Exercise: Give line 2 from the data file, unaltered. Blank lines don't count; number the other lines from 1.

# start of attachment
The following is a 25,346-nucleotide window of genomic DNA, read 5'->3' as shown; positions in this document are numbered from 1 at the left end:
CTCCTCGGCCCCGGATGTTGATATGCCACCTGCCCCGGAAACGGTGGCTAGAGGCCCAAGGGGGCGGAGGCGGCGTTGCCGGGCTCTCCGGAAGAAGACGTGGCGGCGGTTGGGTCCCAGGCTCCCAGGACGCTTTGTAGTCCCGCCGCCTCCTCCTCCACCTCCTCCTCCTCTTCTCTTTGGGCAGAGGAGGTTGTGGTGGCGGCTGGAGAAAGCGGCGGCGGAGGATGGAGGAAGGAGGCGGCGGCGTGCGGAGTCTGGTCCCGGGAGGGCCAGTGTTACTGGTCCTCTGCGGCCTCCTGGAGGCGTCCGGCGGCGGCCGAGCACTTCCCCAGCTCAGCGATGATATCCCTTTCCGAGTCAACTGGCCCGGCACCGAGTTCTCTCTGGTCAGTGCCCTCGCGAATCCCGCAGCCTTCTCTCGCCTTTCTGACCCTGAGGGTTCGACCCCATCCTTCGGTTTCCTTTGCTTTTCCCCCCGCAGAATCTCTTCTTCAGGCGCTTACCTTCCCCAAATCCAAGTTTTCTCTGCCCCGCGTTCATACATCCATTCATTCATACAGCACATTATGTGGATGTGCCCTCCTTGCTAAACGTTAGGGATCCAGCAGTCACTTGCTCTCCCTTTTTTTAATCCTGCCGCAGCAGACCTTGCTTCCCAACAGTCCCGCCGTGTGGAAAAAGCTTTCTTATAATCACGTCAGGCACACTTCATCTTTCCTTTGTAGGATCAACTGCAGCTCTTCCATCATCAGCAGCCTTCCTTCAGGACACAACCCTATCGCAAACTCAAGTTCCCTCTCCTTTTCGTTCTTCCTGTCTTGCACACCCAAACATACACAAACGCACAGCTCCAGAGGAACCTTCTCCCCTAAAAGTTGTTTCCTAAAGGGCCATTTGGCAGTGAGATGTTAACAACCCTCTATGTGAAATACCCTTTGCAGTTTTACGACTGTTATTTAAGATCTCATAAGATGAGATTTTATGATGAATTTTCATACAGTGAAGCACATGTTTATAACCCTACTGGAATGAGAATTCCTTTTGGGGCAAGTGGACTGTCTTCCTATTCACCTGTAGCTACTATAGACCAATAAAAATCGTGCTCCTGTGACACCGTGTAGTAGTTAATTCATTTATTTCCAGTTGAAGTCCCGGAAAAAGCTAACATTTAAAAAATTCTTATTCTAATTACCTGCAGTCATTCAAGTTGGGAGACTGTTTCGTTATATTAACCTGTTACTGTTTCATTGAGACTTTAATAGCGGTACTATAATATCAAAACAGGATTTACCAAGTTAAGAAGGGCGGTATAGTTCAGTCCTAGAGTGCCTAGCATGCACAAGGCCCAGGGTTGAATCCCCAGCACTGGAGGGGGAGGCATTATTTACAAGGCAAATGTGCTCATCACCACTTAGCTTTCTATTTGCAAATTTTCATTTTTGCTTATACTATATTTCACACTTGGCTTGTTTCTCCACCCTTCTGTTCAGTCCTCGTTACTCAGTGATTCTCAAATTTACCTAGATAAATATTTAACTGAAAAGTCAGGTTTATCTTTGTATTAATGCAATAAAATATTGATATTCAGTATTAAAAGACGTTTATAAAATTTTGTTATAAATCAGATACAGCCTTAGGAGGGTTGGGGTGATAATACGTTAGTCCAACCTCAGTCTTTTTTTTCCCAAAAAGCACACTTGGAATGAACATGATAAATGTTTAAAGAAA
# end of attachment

CTCCTCGGCCCCGGATGTTGATATGCCACCTGCCCCGGAAACGGTGGCTAGAGGCCCAAGGGGGCGGAGGCGGCGTTGCCGGGCTCTCCGGAAGAAGACGTGGCGGCGGTTGGGTCCCAGGCTCCCAGGACGCTTTGTAGTCCCGCCGCCTCCTCCTCCACCTCCTCCTCCTCTTCTCTTTGGGCAGAGGAGGTTGTGGTGGCGGCTGGAGAAAGCGGCGGCGGAGGATGGAGGAAGGAGGCGGCGGCGTGCGGAGTCTGGTCCCGGGAGGGCCAGTGTTACTGGTCCTCTGCGGCCTCCTGGAGGCGTCCGGCGGCGGCCGAGCACTTCCCCAGCTCAGCGATGATATCCCTTTCCGAGTCAACTGGCCCGGCACCGAGTTCTCTCTGGTCAGTGCCCTCGCGAATCCCGCAGCCTTCTCTCGCCTTTCTGACCCTGAGGGTTCGACCCCATCCTTCGGTTTCCTTTGCTTTTCCCCCCGCAGAATCTCTTCTTCAGGCGCTTACCTTCCCCAAATCCAAGTTTTCTCTGCCCCGCGTTCATACATCCATTCATTCATACAGCACATTATGTGGATGTGCCCTCCTTGCTAAACGTTAGGGATCCAGCAGTCACTTGCTCTCCCTTTTTTTAATCCTGCCGCAGCAGACCTTGCTTCCCAACAGTCCCGCCGTGTGGAAAAAGCTTTCTTATAATCACGTCAGGCACACTTCATCTTTCCTTTGTAGGATCAACTGCAGCTCTTCCATCATCAGCAGCCTTCCTTCAGGACACAACCCTATCGCAAACTCAAGTTCCCTCTCCTTTTCGTTCTTCCTGTCTTGCACACCCAAACATACACAAACGCACAGCTCCAGAGGAACCTTCTCCCCTAAAAGTTGTTTCCTAAAGGGCCATTTGGCAGTGAGATGTTAACAACCCTCTATGTGAAATACCCTTTGCAGTTTTACGACTGTTATTTAAGATCTCATAAGATGAGATTTTATGATGAATTTTCATACAGTGAAGCACATGTTTATAACCCTACTGGAATGAGAATTCCTTTTGGGGCAAGTGGACTGTCTTCCTATTCACCTGTAGCTACTATAGACCAATAAAAATCGTGCTCCTGTGACACCGTGTAGTAGTTAATTCATTTATTTCCAGTTGAAGTCCCGGAAAAAGCTAACATTTAAAAAATTCTTATTCTAATTACCTGCAGTCATTCAAGTTGGGAGACTGTTTCGTTATATTAACCTGTTACTGTTTCATTGAGACTTTAATAGCGGTACTATAATATCAAAACAGGATTTACCAAGTTAAGAAGGGCGGTATAGTTCAGTCCTAGAGTGCCTAGCATGCACAAGGCCCAGGGTTGAATCCCCAGCACTGGAGGGGGAGGCATTATTTACAAGGCAAATGTGCTCATCACCACTTAGCTTTCTATTTGCAAATTTTCATTTTTGCTTATACTATATTTCACACTTGGCTTGTTTCTCCACCCTTCTGTTCAGTCCTCGTTACTCAGTGATTCTCAAATTTACCTAGATAAATATTTAACTGAAAAGTCAGGTTTATCTTTGTATTAATGCAATAAAATATTGATATTCAGTATTAAAAGACGTTTATAAAATTTTGTTATAAATCAGATACAGCCTTAGGAGGGTTGGGGTGATAATACGTTAGTCCAACCTCAGTCTTTTTTTTCCCAAAAAGCACACTTGGAATGAACATGATAAATGTTTAAAGAAA